Another issue is incorporating inclusive practices and programs into the outdoors. And with more people getting outside during COVID-19, it’s important that everyone feels accepted and comfortable exploring and recreating. Mother Nature is not racist and embraces people of all colors and levels. I think the outdoor industry should do all it can to help break down hurdles and barriers that prevent certain demographics from getting outside. Whether it is public access, cost of gear or outdoor education and opportunities, it’s something that all members of the industry need to work together on to ensure it is available to everyone. Our office does this in a number of ways, but one particular program is our “Every Kid Outdoors” initiative that helps get more kids from all backgrounds to experience the outdoors in a positive way here in Utah.
What measures has the state taken to curb COVID-19 among outdoor rec users? From the very first weeks of the pandemic, we worked with the state department of natural resources to partner with all the state and federal land management agencies to get the message out about not congregating, socially distancing from other recreaters, avoiding crowded trailheads and recreation locations, and not taking unnecessary risks that put first responders in danger. It’s called #Responsiblerecreation. At the same time, REI launched a very similar #recreateresponsibly. They are very complementary and both have helped reach a lot of people as they start to get outside.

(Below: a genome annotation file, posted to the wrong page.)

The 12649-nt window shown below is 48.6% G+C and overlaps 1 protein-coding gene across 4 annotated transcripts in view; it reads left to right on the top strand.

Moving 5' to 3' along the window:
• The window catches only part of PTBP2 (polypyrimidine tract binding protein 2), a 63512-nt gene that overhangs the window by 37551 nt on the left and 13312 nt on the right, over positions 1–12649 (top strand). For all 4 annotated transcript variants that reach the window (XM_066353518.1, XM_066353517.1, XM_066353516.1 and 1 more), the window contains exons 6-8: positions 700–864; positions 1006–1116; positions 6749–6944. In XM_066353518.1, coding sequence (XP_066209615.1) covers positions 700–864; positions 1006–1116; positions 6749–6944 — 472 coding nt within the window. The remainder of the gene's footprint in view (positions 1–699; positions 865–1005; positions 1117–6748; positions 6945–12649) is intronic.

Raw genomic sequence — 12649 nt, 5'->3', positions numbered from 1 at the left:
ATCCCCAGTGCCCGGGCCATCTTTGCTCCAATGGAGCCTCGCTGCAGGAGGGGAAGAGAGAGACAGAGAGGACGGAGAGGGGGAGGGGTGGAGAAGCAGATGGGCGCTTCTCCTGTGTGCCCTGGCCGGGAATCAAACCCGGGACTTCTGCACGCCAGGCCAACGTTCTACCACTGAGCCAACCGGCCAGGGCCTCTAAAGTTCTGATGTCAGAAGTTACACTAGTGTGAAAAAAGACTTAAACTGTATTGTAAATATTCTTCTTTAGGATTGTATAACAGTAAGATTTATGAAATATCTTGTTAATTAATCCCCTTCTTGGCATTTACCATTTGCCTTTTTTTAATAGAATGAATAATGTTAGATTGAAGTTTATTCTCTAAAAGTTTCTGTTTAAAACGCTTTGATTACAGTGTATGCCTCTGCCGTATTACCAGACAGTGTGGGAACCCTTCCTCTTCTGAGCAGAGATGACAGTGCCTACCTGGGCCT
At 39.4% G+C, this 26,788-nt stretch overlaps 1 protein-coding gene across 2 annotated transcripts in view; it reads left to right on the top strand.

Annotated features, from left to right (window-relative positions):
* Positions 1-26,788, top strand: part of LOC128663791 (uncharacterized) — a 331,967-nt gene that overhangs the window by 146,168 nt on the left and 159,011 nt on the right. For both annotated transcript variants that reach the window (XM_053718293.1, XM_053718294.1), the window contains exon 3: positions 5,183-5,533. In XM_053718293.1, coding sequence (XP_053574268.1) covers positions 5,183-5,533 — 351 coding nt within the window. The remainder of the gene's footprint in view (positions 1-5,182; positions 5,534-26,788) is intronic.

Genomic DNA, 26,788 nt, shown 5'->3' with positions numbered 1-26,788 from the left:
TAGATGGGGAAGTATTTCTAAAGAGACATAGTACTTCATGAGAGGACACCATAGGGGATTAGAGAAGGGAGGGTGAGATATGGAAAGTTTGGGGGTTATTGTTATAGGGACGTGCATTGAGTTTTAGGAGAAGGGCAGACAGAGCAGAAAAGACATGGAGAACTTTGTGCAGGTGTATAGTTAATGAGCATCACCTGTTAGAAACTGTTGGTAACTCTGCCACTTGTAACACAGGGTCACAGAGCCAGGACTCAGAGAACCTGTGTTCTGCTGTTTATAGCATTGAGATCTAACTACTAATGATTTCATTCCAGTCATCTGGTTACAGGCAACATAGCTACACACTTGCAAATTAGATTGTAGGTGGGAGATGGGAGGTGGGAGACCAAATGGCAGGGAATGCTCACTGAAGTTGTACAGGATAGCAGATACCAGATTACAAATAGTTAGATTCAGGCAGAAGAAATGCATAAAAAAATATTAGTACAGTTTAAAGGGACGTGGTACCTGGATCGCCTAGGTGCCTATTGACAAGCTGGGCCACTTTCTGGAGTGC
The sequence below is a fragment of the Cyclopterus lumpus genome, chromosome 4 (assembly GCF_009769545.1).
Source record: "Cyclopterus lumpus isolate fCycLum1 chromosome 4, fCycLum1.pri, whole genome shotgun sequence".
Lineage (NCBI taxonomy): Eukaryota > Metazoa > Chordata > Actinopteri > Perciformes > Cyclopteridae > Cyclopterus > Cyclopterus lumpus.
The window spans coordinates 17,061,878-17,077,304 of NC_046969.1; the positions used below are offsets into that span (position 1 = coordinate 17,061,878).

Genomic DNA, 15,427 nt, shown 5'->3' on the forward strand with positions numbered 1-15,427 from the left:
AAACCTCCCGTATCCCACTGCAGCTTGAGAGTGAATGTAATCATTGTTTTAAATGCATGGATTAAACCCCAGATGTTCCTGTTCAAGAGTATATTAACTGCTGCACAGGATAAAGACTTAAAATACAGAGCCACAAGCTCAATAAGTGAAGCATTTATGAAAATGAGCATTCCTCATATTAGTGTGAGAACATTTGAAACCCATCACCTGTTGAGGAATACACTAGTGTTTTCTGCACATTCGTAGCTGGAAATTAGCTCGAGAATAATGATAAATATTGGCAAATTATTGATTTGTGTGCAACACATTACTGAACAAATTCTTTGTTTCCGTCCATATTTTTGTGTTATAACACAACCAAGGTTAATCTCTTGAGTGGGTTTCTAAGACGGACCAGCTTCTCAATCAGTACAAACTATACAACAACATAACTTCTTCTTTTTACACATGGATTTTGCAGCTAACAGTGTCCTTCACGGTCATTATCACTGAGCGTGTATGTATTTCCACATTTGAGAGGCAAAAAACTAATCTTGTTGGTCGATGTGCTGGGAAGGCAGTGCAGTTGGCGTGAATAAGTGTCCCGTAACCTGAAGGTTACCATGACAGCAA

Do you foresee virtual summits and tradeshows as the way of the future? What do attendees miss out on virtually? It will probably be the norm for the near future, and there will likely be a virtual option for most events for many years to come. The presentation and interaction factors will only improve and get better. For the outdoor industry, seeing friends and contacts in-person has always been a special part of tradeshows and summits. We are a very social group that loves to talk about adventures, trips, gear, and products. So, it will definitely take some getting used to in the virtual world. But, we are resilient and seem to always make the best of situations and keep moving forward.
How do we ensure the next generation can continue to pursue outdoor recreation in all its forms? Our office focuses a lot of energy on supporting and promoting kid’s programs and education. Whether that is through organized camps, classes and programs or by providing easier access for families and friends to get outside close to their homes, we try to reach as much of the next generation as possible. If there is one silver lining of living through this pandemic, it’s that I’ve noticed kids of all ages are spending more time outside, riding bikes, hiking, exploring their neighborhoods, and having adventures close to home. That is the best way to catch the vision of outdoor recreation and start to form healthy passions and habits that will last a lifetime. And Utah is a perfect place to do that. We are lucky to have all the access and recreation amenities we have here.
Photos courtesy Utah Outdoor Recreation